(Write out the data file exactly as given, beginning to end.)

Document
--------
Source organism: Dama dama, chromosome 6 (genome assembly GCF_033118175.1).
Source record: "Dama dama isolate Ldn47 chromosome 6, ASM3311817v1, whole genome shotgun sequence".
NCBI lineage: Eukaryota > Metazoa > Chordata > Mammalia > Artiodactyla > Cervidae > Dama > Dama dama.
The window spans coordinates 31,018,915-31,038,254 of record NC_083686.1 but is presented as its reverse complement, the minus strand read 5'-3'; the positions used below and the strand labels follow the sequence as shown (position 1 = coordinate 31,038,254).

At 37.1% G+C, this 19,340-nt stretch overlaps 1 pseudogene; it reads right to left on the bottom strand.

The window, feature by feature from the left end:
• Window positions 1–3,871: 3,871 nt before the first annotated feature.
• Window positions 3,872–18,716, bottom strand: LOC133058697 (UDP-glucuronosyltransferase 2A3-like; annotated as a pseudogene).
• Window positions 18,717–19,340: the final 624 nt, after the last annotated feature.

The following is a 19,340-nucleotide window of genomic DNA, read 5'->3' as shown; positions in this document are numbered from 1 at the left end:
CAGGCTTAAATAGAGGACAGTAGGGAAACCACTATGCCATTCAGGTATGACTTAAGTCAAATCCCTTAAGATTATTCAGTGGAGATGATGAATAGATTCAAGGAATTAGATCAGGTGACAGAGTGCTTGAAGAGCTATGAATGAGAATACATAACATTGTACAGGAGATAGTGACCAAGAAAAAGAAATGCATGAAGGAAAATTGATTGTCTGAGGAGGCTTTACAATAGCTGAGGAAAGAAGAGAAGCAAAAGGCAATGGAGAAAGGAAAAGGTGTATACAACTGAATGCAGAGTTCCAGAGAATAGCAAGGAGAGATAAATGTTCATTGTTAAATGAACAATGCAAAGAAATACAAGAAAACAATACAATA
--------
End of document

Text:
Source organism: Dama dama, chromosome 6 (genome assembly GCF_033118175.1).
Source record: "Dama dama isolate Ldn47 chromosome 6, ASM3311817v1, whole genome shotgun sequence".
NCBI lineage: Eukaryota > Metazoa > Chordata > Mammalia > Artiodactyla > Cervidae > Dama > Dama dama.
The window spans coordinates 31,018,915-31,038,254 of record NC_083686.1 but is presented as its reverse complement, the minus strand read 5'-3'; the positions used below and the strand labels follow the sequence as shown (position 1 = coordinate 31,038,254).

At 37.1% G+C, this 19,340-nt stretch overlaps 1 pseudogene; it reads right to left on the bottom strand.

The window, feature by feature from the left end:
• Window positions 1–3,871: 3,871 nt before the first annotated feature.
• Window positions 3,872–18,716, bottom strand: LOC133058697 (UDP-glucuronosyltransferase 2A3-like; annotated as a pseudogene).
• Window positions 18,717–19,340: the final 624 nt, after the last annotated feature.

The following is a 19,340-nucleotide window of genomic DNA, read 5'->3' as shown; positions in this document are numbered from 1 at the left end:
CAGGCTTAAATAGAGGACAGTAGGGAAACCACTATGCCATTCAGGTATGACTTAAGTCAAATCCCTTAAGATTATTCAGTGGAGATGATGAATAGATTCAAGGAATTAGATCAGGTGACAGAGTGCTTGAAGAGCTATGAATGAGAATACATAACATTGTACAGGAGATAGTGACCAAGAAAAAGAAATGCATGAAGGAAAATTGATTGTCTGAGGAGGCTTTACAATAGCTGAGGAAAGAAGAGAAGCAAAAGGCAATGGAGAAAGGAAAAGGTGTATACAACTGAATGCAGAGTTCCAGAGAATAGCAAGGAGAGATAAATGTTCATTGTTAAATGAACAATGCAAAGAAATACAAGAAAACAATACAATA